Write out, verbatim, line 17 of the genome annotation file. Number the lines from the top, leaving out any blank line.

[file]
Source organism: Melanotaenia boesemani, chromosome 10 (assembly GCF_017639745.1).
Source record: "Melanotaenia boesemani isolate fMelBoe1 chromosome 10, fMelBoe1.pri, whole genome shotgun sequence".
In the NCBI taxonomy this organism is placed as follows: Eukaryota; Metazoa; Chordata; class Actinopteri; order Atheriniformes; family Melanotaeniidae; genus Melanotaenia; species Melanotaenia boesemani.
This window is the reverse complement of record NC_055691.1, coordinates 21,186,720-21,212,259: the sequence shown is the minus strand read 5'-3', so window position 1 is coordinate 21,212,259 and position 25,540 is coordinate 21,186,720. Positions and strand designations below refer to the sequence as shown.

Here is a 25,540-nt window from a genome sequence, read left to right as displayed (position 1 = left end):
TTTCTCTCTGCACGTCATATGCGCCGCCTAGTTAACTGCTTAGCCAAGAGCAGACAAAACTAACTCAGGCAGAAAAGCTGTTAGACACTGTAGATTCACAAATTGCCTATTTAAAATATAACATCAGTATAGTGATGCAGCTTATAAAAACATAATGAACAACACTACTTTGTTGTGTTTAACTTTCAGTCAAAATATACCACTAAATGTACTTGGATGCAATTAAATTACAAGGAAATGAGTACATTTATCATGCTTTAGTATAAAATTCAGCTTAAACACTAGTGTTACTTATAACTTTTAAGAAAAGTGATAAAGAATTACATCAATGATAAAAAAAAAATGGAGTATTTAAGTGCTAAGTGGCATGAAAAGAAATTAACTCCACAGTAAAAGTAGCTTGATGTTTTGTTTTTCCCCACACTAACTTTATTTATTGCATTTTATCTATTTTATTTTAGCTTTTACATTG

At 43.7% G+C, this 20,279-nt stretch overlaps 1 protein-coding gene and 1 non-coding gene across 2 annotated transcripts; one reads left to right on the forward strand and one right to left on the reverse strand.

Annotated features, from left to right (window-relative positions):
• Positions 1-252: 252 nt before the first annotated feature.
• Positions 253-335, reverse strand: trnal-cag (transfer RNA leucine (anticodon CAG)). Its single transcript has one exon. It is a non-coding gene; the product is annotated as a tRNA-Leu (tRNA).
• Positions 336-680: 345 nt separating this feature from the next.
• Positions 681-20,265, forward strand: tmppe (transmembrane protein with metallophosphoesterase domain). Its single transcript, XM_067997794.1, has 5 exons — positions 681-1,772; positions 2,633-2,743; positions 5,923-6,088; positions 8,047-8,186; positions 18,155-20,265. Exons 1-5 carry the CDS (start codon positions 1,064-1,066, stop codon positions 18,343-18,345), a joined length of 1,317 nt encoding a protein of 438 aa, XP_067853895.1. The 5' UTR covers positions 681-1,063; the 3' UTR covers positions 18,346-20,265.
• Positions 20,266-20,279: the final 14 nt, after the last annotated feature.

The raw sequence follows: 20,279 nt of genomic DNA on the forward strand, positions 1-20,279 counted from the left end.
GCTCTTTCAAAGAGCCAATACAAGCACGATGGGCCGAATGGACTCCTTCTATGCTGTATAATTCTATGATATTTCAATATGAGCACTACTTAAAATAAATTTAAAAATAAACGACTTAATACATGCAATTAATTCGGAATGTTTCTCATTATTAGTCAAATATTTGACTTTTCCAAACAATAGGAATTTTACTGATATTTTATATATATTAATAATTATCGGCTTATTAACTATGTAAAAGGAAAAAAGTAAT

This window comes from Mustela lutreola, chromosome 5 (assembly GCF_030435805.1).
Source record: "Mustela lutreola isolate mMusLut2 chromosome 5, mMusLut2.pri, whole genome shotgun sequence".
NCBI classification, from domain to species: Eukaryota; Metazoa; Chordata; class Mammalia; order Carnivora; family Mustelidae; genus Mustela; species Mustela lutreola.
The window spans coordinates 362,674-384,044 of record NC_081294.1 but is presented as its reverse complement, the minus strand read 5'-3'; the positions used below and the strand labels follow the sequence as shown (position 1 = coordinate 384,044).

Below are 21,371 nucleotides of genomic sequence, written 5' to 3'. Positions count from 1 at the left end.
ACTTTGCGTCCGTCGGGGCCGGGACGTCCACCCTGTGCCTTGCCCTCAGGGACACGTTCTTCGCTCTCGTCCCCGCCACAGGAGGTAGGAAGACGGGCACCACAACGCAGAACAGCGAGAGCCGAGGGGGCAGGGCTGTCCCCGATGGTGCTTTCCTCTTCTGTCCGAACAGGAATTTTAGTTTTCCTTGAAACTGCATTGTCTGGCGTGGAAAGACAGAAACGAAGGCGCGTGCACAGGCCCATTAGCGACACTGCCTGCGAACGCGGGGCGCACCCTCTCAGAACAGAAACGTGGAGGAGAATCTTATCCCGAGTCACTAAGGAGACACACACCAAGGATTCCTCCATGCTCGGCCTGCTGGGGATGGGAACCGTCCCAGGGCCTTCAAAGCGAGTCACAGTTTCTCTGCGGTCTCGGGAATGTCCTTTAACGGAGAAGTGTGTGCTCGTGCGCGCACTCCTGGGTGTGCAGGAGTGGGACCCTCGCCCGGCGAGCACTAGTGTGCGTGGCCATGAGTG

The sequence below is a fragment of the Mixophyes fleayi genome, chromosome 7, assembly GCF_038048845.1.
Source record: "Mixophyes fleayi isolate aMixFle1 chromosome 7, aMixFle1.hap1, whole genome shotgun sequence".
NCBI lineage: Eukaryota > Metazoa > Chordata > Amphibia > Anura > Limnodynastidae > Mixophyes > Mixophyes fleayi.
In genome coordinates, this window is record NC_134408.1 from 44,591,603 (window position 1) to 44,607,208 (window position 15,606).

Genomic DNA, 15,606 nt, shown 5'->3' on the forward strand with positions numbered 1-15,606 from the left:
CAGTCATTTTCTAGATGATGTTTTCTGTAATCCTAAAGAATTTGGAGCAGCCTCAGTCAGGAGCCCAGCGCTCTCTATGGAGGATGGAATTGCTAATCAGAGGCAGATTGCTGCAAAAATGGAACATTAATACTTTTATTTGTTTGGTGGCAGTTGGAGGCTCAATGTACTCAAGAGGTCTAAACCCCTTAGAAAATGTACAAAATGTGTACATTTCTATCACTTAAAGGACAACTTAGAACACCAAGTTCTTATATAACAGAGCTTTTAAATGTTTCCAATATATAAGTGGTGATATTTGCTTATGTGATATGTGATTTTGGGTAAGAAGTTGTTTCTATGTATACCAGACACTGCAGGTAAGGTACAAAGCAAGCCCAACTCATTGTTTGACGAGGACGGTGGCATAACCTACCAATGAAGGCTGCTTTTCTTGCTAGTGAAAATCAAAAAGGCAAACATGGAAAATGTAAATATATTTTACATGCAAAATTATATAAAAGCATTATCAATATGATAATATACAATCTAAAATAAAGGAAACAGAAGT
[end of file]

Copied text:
Source record: "Mustela lutreola isolate mMusLut2 chromosome 5, mMusLut2.pri, whole genome shotgun sequence".